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Front. Mar. Sci., 04 July 2023
Sec. Deep-Sea Environments and Ecology
Volume 10 - 2023 |

Editorial: The discovery of the unknown planet: the ocean

  • 1EMSO ERIC - European Multidisciplinary Seafloor and Water-Column Observatory European Research Infrastructure Consortium, Rome, Italy
  • 2ITU/WMO/UNESCO-IOC JTF SMART Subsea Cables - Joint Task Force, International Telecommunications Union-World Meteorological Organisation, UNESCO Intergovernmental Oceanographic Commission Joint Task Force; and University of Hawaii at Manoa, Honolulu, HI, United States
  • 3MBARI-Monterey Bay Aquarium Research Institute, CENCOOS-Central and Northern California Ocean Observing System, Moss Landing, CA, United States

Editorial on the Research Topic
The discovery of the unknown planet: the ocean

The ocean is the engine of the Earth’s ecosystem; it regulates the climate and absorbs more than 90% of the excess heat from greenhouse gas emissions. A consequence of this is that temperature, acidity, and stratification of the oceans affects biodiversity and the functioning of marine ecosystems. The impacts of anthropogenic pollution and eutrophication, intensive coastal development and extensive farming and agriculture, are increasing stressors on marine and coastal ecosystems; this has been accompanied by an overexploitation of marine resources.

Seventy per cent of the Earth’s volcanism occurs on the ocean floor, which together with large seismic events and submarine landslides, are the main sources of earthquakes and tsunamis causing catastrophic damage as well as having a high socio-economic impact. As a result, there is great interest to both explore and understand the biogeochemical processes within the ocean. This also involves research into what has been an unexplored area of the Earth, the ‘deep ocean’. As part of this desire to understand all aspects of the ocean, the United Nations (UN) launched the ‘2021-2030 Decade of Ocean Science for Sustainable Development’. This initiative and associated challenges are expected to mobilize the global ocean community to provide answers and possible solutions that will ensure the sustainability and protection of the seas and coastlines of the world.

In this Research Topic we have papers that discuss:

● ‘Science matters’, how gas manifestations relate to ocean acidification. In particular research surrounding the Aegean Sea, where there are multiple challenges resulting in a marine ecological assessment for European Seas, including long-term monitoring of marine fauna at artificial reefs at the EMSO1 test site off the Spanish coast; and also involves the discovery and chemical composition of deep-sea anoxic brine pools in the Eastern Mediterranean. This is accompanied by extremely valuable Japanese seismic observations, that use distributed acoustic sensing technology in a seafloor cable. See Daskalopoulou et al., Ramirez et al., Francescangeli et al., Herut et al., and Shinohara et al.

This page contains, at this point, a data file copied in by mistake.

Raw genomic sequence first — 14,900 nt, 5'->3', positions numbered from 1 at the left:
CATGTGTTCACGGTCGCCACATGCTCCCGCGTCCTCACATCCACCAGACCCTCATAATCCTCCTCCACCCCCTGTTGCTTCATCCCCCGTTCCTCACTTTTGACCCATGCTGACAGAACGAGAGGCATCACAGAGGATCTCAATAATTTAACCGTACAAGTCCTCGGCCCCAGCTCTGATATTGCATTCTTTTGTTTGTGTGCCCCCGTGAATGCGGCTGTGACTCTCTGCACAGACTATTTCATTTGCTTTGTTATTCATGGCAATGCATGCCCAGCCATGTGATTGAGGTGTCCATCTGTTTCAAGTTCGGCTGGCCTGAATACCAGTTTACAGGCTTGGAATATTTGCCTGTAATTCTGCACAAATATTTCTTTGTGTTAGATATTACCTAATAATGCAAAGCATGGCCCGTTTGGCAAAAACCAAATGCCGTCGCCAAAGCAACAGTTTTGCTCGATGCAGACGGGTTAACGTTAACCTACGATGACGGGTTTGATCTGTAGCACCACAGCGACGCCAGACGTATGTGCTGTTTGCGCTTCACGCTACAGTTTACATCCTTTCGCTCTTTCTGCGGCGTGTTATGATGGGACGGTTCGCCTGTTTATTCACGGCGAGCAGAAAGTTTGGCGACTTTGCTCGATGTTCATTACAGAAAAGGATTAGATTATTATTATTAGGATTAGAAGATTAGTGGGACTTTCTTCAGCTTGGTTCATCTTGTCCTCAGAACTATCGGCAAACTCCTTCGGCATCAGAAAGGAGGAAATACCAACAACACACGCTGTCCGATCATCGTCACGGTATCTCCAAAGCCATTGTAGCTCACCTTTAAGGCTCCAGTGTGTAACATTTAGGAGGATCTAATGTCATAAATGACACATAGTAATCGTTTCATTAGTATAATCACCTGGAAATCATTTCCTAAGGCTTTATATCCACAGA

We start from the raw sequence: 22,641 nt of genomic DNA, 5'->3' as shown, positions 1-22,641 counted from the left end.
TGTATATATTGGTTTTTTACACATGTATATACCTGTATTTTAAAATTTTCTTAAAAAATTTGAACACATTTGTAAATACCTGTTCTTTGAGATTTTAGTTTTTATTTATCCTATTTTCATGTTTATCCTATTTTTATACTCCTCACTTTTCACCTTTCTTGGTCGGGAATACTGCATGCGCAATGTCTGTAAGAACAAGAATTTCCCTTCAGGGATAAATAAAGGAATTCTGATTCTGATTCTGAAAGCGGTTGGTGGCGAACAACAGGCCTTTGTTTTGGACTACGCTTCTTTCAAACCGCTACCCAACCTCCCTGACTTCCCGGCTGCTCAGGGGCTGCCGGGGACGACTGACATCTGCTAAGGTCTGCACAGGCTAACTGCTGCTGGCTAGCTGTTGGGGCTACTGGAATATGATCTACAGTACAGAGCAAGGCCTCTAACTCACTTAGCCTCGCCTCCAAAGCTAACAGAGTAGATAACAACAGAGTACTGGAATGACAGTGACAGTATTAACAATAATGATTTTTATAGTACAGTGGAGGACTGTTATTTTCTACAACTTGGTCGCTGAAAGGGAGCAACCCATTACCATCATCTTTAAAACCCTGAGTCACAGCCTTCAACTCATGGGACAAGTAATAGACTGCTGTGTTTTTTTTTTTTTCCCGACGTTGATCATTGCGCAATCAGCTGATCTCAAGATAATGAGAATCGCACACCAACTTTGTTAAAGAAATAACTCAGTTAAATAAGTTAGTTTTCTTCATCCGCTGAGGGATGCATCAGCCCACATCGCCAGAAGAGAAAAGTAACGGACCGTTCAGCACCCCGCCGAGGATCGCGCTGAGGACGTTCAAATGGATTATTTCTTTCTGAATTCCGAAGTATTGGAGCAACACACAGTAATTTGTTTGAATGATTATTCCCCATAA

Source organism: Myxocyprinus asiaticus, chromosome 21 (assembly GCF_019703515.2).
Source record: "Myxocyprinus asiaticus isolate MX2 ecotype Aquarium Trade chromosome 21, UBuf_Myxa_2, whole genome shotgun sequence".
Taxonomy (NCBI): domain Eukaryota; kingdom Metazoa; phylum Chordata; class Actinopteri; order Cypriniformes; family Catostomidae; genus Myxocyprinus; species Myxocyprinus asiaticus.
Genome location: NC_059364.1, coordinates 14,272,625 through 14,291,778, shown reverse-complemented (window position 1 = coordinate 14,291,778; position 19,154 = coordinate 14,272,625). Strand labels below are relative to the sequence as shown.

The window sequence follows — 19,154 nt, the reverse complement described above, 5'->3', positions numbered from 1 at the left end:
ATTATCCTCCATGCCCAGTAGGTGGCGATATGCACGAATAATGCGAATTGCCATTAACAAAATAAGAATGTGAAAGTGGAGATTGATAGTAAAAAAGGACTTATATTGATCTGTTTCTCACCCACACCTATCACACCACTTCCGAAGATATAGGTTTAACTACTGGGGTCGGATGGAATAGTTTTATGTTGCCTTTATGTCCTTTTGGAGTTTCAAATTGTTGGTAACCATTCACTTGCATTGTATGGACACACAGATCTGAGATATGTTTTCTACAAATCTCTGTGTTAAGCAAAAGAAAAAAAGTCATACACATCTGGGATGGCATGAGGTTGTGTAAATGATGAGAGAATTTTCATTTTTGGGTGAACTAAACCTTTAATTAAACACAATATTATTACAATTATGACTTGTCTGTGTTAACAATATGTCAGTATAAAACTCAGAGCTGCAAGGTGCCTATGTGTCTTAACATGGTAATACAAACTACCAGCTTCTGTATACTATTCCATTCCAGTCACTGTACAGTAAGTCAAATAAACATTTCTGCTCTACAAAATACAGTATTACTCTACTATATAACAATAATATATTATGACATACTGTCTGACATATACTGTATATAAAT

● ‘Technological matters’, related to the importance of using advanced observation equipment and image analysis, ultimately reducing the costs of ocean research with a smaller environmental footprint. Examples of this include: EGIM2 standardized and interoperable instrumentation; tele-operated resident robots for deep applications; video-imaging systems together with multi-parametric sensors at a shallow cabled observatory such as that off Spain; low-cost deep-sea imaging and analysis tools for deep-sea exploration off western Canada; and a low-cost, modular imaging and sensor platform to increase deep observation capabilities, known as Maka Niu. See Lanteri et al. Chatzievangelou et al., Ottaviani et al., Bell et al., and Novy et al.

● Development and enhancement of observatory systems, such as the volcanic seafloor observatory at Santorini in the Aegean Sea and EMSO’s1 western Ionian facility through the infrastructural project InSEA3 that includes a wet demonstration test of the innovative concept of SMART4 telecommunication cables which house various oceanographic and seismic sensors to improve real-time knowledge of many natural phenomena, and are an improvement on the present tsunami early warning systems. See Nomikou et al., and De Santis et al.

● Data management aspects, such as the Oceans 2.0/3.0 data management and archival system for the internet-connected ocean implemented in Canada. See Owens et al. and Moran et al.

● Organizational Perspectives, discussing the collaborative efforts required from local/regional and global communities. An example is the role of marine infrastructures in the European marine observation landscape that stresses the importance of an integration process with co-design and co-development as central features. Mendes Silveira et al., and Dañobeitia et al.

The advantage of a modular type of platform, including diverse suites of underwater sensors, like EGIM2 is clear; these can be further optimized using artificial intelligence. This scientific work stresses the importance of continuous monitoring from smaller observatories dedicated specifically to the monitoring of volcanoes and other earth or ocean features of interest. Some examples of this have already started at Santorini, and other areas of biodiversity observations, where it is seen as both feasible and complementary to the ocean observations that include regional, cabled observatories. These include, for example, ONC5 in Canada, EMSO1 in Europe, DONET6 in Japan, and some variants of SMART4 cables on a global scale.

Expanding deep-sea observations and broadening underwater installations that include dedicated infrastructures, special laboratories and multi-platform observatories is the way forward to a better understanding of our oceans. This has been a long-term European commitment effort led by EMSO ERIC7 involving a number of European countries.